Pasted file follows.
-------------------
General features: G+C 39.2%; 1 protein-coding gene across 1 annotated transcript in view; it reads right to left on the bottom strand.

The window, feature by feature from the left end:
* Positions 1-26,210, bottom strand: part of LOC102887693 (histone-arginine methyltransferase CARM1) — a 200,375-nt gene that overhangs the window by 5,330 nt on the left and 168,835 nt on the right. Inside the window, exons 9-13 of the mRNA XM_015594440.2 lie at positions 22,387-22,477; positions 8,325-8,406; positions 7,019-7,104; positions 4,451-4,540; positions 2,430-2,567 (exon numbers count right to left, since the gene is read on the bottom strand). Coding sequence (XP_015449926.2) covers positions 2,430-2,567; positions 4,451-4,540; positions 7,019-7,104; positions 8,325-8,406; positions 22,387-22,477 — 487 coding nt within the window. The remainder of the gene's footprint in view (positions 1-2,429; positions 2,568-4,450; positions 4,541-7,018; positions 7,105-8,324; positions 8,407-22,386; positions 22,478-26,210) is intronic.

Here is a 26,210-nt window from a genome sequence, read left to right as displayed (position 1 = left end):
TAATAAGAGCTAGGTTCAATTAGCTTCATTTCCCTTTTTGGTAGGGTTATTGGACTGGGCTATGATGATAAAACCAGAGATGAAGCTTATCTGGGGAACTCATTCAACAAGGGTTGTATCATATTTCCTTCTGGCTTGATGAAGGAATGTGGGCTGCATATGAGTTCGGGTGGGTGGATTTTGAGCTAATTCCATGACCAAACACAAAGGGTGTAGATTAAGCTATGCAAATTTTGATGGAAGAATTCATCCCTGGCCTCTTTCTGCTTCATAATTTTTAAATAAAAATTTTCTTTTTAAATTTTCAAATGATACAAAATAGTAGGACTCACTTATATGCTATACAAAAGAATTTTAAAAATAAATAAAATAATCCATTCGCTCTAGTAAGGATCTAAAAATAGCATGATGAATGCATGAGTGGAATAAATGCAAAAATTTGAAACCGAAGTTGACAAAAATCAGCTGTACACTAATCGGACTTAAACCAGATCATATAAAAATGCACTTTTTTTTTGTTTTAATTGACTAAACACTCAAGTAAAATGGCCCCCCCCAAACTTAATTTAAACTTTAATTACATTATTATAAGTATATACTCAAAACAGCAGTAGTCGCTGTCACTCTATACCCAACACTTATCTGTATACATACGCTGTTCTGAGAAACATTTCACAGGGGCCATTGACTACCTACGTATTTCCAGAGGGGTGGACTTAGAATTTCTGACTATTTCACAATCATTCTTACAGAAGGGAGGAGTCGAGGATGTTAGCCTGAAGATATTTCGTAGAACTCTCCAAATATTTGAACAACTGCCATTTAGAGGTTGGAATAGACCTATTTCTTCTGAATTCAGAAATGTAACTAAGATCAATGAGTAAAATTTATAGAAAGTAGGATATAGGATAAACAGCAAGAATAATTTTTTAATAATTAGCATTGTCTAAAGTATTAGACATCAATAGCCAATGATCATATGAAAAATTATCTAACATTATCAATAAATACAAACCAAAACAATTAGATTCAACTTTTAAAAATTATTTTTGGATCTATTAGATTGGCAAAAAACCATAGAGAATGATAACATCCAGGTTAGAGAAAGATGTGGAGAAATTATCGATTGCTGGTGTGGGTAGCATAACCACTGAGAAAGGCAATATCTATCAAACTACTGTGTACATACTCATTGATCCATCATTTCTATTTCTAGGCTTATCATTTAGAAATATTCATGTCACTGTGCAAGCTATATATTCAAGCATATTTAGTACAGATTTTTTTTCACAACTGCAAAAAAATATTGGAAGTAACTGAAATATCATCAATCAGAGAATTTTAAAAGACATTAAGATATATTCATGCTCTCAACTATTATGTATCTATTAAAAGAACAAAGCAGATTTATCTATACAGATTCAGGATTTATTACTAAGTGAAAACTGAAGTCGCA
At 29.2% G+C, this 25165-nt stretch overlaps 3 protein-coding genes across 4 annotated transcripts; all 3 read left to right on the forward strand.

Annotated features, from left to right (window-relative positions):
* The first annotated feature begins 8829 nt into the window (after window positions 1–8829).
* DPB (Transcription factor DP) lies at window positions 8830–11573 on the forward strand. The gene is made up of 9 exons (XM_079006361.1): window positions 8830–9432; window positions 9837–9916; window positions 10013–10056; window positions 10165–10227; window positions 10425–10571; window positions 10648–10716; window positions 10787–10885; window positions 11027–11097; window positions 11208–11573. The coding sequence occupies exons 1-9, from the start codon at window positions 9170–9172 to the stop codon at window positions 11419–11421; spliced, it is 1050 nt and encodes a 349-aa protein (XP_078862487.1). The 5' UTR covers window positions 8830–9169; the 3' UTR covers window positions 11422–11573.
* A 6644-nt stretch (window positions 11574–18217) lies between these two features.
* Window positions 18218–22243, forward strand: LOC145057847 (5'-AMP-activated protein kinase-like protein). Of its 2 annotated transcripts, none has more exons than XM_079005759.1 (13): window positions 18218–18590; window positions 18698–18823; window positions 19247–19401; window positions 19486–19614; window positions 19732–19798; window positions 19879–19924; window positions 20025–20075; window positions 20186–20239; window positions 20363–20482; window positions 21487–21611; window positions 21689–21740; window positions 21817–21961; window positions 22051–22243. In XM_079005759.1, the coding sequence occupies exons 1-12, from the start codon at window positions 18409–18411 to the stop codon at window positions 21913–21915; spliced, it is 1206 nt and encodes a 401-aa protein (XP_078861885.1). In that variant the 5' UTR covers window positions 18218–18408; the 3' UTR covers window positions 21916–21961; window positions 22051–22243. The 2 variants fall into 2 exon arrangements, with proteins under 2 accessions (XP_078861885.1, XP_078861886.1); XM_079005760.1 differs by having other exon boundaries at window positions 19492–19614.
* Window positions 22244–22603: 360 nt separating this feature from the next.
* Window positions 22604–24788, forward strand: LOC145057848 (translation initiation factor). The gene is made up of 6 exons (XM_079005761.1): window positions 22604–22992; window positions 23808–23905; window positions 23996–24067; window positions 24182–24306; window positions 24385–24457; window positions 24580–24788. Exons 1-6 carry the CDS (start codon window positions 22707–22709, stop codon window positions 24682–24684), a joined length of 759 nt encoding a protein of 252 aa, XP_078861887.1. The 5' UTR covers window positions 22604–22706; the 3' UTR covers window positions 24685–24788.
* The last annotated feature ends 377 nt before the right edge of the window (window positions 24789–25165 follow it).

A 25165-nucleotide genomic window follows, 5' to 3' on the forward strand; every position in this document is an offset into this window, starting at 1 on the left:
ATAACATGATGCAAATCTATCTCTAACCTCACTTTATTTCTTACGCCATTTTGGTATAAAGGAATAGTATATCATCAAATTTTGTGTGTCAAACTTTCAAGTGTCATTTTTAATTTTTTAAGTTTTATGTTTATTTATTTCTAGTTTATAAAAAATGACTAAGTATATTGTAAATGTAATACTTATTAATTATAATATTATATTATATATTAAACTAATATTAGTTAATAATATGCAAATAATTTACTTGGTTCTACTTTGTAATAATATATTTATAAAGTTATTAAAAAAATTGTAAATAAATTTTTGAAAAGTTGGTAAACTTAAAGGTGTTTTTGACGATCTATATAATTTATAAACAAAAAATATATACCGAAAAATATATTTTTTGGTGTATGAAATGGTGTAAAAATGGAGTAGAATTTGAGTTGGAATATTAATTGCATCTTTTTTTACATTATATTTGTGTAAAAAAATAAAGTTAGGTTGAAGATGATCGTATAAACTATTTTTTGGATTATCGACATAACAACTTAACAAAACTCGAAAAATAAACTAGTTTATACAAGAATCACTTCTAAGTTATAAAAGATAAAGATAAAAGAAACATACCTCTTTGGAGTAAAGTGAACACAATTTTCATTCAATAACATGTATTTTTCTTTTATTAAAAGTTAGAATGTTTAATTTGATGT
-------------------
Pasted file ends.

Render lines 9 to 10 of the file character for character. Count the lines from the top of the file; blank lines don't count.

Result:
* DPB (Transcription factor DP) lies at window positions 8830–11573 on the forward strand. The gene is made up of 9 exons (XM_079006361.1): window positions 8830–9432; window positions 9837–9916; window positions 10013–10056; window positions 10165–10227; window positions 10425–10571; window positions 10648–10716; window positions 10787–10885; window positions 11027–11097; window positions 11208–11573. The coding sequence occupies exons 1-9, from the start codon at window positions 9170–9172 to the stop codon at window positions 11419–11421; spliced, it is 1050 nt and encodes a 349-aa protein (XP_078862487.1). The 5' UTR covers window positions 8830–9169; the 3' UTR covers window positions 11422–11573.
* A 6644-nt stretch (window positions 11574–18217) lies between these two features.